Changing jobs

With the prevailing cloud phenomenon enveloping almost every aspect of IT, combined with the shift towards offering everything ‘as-a-service’, it strikes me that it’s an opportune time for IT professionals to take a step back and reassess how and why they do what they do.

Careers in IT are dynamic, full of interesting possibilities, stimulating challenges and a riddled with constant learning opportunities. As we all know, the application of information technologies have, and will continue to have, profound impacts on a swathe of industries.

The transformational and disruptive influence of IT on industries such as retail, music and media are well known. The classical professions are not being insulated from the transformational power of IT. For example, the emergence of legal process outsourcing and related services is already starting to reshape how certain legal services are delivered, globally.

Paradoxically, those IT professionals relying primarily on techno-centric skills may well find themselves being overrun as a result of the organisation’s need for the dynamic, innovative and agile use of current and emerging technologies in the shortest time possible.

Speed trumps accuracy?

At times, it may appear that the need for speed trumps technical precision, perfection and good governance. Better 90 per cent on time than 100 per cent late seems to be what lines of business are expecting from their IT departments. For those who have spent their IT careers learning to manage complexity and risk, this seems a really tough ask – or does it?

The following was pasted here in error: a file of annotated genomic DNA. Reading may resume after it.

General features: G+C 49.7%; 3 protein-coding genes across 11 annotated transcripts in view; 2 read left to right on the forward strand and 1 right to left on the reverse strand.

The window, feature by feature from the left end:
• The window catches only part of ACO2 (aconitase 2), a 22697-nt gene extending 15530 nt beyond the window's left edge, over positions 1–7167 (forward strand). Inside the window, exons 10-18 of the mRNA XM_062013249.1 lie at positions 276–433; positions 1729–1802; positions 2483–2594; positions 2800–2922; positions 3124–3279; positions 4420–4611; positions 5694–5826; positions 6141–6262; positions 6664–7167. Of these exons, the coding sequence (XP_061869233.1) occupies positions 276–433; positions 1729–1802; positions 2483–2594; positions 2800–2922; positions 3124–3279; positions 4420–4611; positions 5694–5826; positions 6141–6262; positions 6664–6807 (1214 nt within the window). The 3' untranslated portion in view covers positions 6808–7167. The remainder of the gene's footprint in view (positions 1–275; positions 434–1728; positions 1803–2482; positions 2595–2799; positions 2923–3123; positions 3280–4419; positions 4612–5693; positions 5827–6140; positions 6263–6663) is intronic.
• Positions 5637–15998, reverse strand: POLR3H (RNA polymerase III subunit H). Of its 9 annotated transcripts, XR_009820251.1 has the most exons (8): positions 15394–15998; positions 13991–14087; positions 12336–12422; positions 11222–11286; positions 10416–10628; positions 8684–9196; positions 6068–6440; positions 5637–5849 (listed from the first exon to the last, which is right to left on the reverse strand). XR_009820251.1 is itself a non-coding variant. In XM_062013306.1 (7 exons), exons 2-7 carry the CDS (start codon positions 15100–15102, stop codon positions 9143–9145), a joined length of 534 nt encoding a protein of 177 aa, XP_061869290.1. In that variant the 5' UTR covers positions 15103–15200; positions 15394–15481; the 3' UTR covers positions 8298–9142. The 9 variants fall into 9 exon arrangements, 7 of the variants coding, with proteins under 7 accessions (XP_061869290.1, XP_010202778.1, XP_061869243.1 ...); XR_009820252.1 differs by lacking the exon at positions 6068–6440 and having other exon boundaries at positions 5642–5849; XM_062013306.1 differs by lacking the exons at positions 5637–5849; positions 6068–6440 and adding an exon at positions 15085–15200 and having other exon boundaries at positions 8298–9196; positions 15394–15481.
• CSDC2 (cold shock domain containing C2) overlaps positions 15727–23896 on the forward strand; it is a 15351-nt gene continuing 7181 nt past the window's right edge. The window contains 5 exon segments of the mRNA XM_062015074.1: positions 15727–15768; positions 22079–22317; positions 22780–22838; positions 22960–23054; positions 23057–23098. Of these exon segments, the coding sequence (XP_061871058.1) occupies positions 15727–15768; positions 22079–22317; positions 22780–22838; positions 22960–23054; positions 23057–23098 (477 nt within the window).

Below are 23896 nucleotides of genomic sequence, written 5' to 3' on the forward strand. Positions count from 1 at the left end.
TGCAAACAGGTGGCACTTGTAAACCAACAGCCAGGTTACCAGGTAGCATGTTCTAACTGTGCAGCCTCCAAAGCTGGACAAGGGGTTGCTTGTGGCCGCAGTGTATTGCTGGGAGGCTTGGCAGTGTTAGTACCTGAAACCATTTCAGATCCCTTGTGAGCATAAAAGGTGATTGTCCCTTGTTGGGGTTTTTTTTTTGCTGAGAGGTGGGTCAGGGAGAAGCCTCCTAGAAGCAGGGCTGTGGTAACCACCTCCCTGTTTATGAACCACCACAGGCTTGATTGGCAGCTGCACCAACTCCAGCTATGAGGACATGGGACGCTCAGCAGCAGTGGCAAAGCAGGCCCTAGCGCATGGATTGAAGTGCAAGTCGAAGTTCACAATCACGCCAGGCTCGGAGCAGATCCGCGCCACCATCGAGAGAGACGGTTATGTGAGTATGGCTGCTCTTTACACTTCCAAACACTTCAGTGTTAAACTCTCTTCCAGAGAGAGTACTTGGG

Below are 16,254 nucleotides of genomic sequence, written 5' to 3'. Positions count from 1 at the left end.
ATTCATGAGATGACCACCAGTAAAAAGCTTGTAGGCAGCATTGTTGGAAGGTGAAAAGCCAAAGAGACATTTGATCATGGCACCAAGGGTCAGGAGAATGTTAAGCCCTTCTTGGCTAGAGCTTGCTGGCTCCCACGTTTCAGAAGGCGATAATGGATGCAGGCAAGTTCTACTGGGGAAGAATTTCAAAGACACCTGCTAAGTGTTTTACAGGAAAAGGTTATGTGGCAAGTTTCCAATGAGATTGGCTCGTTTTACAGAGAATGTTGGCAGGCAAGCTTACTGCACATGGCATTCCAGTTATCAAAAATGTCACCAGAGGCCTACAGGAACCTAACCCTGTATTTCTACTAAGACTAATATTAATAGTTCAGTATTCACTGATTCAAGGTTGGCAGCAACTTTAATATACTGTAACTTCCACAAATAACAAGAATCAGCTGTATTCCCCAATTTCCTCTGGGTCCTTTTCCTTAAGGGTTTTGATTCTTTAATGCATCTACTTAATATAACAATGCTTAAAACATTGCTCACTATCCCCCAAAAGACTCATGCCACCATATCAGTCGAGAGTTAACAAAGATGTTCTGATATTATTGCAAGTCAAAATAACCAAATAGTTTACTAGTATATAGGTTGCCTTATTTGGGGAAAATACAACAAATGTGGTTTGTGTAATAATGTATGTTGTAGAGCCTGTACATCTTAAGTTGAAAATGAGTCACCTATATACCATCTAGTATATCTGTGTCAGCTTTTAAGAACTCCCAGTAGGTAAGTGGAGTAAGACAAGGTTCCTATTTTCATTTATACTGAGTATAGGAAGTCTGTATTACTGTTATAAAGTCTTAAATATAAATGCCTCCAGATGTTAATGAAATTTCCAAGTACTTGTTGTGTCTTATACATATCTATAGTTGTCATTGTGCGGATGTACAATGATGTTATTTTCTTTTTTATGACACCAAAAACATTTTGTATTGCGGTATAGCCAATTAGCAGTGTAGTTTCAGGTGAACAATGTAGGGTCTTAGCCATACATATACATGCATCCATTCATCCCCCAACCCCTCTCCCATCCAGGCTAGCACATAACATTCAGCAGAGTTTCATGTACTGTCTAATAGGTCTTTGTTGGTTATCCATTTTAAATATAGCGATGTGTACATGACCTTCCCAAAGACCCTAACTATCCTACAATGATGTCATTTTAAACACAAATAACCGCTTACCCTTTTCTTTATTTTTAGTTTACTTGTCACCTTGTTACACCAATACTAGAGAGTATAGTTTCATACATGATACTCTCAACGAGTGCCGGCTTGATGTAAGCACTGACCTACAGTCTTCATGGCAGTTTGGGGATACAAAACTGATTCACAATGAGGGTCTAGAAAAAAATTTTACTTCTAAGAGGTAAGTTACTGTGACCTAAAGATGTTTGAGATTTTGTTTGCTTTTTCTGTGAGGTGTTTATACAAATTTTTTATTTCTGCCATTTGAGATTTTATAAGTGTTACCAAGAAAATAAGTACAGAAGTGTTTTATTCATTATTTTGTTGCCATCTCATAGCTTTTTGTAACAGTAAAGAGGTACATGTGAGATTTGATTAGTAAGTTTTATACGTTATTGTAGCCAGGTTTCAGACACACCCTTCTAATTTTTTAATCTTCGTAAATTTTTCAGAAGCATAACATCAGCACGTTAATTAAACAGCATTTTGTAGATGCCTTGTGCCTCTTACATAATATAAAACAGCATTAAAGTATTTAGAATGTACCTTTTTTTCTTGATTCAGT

IT professionals, accountants, engineers and scientists are expected to have strong skills in numeracy, logic and critical thinking. They mostly live in the world of hard evidence. Someone with a strong aptitude in this area is described as ‘left-brained’ while a person who is ‘right-brained’ is said to be more intuitive, subjective and creative.

On the one hand, the IT professional may view their contribution through the lens of process, IT governance frameworks, technical excellence, rigour and discipline. On the other hand, we have the organisation (and their customers) who live in a world of competition, volatility, relationships, expectations, uncertainty and commercial messiness.

This world is unforgiving in its continual need for innovation, service delivery, cost competitiveness, agility and responsiveness.

So, if you are a techno-centric IT professional what are you going to do if you want to increase your effectiveness in bridging the left-right brain divide? If nothing comes to mind, here are a few pointers:

  • Manage your reputation: What do you want others to be saying about you when you’ve left the room? Make a conscious effort to manage your reputation in the eyes of those with whom you come into contact. It’s an important part of your personal brand.
  • Learn the skill of creating influence: Being prescriptive on a particular solution or approach may not be the best way to deal with others. Recognise that being right is not always the right thing to do. Realise the power of asking open questions.
  • Communicate effectively: Trying to explain complexity to those that ‘don’t get it’ can be frustrating. Practice the skill of using metaphors and analogies as a way of illustrating the key concepts.
  • Reassess your skill inventory: Understand what skills you need to succeed in your chosen career path, and work hard to develop these. Developing related competencies in areas other than your core area of technical expertise is important if you wish to become a well-rounded, standout IT professional.

Enterprise IT is a critical service that has the potential to add tremendous value to the organisation.

To this end, does career-as-a-service apply to you?

This article was written by me and appeared in CIO Magazine, Summer 2012 Edition. One of my regular columns under the moniker ‘The Accidental CIO’